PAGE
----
The Brooklyn Public Library’s Gravesend Branch will get a $250,000 makeover that will make the building more storm-resilient, officials announced on Nov. 24.
The library, located on Avenue X by W. Second Street, will receive a facade upgrade with brick masonry reconstruction and window replacement, site drainage in the parking lot, and repairs in the basement to stop leaking during rainstorms.
Library leaders say that officials began designing the renovation before the COVID-19 pandemic, but construction will not begin until the New York City Department of Design and Construction resumes non-essential construction projects, which have been paused because of the COVID-19 pandemic. Once construction begins, the renovations will take between 2.5 and three years, library officials said.
The funds for the fix-up were allocated by Treyger, who said he heard that the library needed to fill a budgetary shortfall for the construction.
“I look forward to the new chapter that awaits the Gravesend library,” said Treyger, who said he allocated the capital funds after hearing that the renovations had been put on pause because of the shortfall. “It is a neighborhood resource center that so many of our residents rely on, and it will be a major quality of life improvement for our community to have a state-of-the-art facility to enjoy.”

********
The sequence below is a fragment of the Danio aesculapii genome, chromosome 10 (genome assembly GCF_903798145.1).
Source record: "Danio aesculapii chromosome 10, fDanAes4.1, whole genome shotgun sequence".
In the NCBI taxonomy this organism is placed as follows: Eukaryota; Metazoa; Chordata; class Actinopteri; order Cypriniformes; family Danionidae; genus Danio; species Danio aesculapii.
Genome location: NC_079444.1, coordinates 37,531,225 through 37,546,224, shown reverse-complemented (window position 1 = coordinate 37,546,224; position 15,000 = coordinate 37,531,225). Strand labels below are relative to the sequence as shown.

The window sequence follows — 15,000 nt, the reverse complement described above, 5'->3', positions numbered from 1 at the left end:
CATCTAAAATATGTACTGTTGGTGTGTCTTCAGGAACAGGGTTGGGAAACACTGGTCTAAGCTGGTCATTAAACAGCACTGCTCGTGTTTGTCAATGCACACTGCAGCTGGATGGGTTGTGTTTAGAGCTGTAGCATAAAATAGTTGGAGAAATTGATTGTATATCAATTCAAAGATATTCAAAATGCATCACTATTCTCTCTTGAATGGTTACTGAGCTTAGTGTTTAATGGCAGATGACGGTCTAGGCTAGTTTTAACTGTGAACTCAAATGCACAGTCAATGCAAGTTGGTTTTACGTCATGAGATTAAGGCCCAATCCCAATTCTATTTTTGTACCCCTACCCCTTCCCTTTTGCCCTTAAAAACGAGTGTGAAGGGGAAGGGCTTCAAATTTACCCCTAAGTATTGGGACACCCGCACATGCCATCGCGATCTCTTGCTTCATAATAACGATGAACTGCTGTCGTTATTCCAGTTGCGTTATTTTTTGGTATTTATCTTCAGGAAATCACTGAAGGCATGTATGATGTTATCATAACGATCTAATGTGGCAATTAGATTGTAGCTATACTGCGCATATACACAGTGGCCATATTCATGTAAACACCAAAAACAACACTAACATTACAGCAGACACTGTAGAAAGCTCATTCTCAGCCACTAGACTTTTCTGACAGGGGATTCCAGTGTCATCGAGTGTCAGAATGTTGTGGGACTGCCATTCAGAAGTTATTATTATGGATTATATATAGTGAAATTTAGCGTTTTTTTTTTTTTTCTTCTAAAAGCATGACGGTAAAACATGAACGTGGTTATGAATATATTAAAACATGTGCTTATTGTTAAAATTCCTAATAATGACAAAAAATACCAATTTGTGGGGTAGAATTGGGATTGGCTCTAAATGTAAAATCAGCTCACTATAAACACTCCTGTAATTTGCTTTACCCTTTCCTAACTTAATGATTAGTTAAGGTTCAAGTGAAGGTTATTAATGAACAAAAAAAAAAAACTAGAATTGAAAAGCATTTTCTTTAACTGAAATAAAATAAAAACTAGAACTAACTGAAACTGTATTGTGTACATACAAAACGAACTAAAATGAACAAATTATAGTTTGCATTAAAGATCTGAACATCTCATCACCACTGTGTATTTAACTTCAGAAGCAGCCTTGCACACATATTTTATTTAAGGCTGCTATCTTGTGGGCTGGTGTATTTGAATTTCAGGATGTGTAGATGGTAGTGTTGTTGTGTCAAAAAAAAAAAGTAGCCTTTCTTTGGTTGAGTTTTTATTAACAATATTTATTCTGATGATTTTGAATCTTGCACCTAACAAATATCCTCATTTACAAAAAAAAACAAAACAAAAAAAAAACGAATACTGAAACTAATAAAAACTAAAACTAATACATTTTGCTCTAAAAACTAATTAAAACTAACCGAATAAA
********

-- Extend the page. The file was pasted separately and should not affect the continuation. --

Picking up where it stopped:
The library’s chief executive thanked Treyger for his contributions, and said that the renovations will greatly improve the Gravesend Branch, which has remained closed amid the pandemic.
“We are grateful to Councilman Treyger for allocating $250,000 toward a crucial building upgrade at Gravesend Library and for his longstanding support of libraries across his district and the borough,” said Linda E. Johnson, the president of Brooklyn Public Library. “Brooklyn Public Library’s mission is to provide a safe welcoming space to learn and grow in every neighborhood, and we look forward to the day when we can welcome patrons back to their improved branch.”
Correction: A previous version of this article said that construction on the renovations began before the COVID-19 pandemic. The design phase began, but construction won’t start until after the Department of Design and Construction resumes non-essential construction.